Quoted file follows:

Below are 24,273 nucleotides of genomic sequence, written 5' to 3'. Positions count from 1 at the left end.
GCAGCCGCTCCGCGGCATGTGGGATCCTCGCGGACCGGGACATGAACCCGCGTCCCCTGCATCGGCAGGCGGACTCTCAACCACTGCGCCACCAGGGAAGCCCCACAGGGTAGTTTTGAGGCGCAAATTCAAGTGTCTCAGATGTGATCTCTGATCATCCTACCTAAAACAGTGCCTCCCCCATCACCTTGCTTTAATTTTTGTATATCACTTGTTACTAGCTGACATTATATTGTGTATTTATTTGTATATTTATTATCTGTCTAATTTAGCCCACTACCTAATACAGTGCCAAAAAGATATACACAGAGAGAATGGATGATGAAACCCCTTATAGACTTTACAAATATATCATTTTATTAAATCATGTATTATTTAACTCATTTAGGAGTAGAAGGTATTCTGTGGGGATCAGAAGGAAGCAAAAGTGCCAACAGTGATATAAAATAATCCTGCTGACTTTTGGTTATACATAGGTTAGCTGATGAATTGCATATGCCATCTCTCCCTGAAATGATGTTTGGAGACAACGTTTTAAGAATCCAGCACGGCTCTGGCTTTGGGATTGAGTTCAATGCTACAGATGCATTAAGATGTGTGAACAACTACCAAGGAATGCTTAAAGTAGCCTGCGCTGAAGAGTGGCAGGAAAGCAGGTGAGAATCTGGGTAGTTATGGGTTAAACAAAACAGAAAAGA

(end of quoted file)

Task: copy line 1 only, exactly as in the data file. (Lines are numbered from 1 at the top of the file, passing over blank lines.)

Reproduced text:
Below are 24,273 nucleotides of genomic sequence, written 5' to 3'. Positions count from 1 at the left end.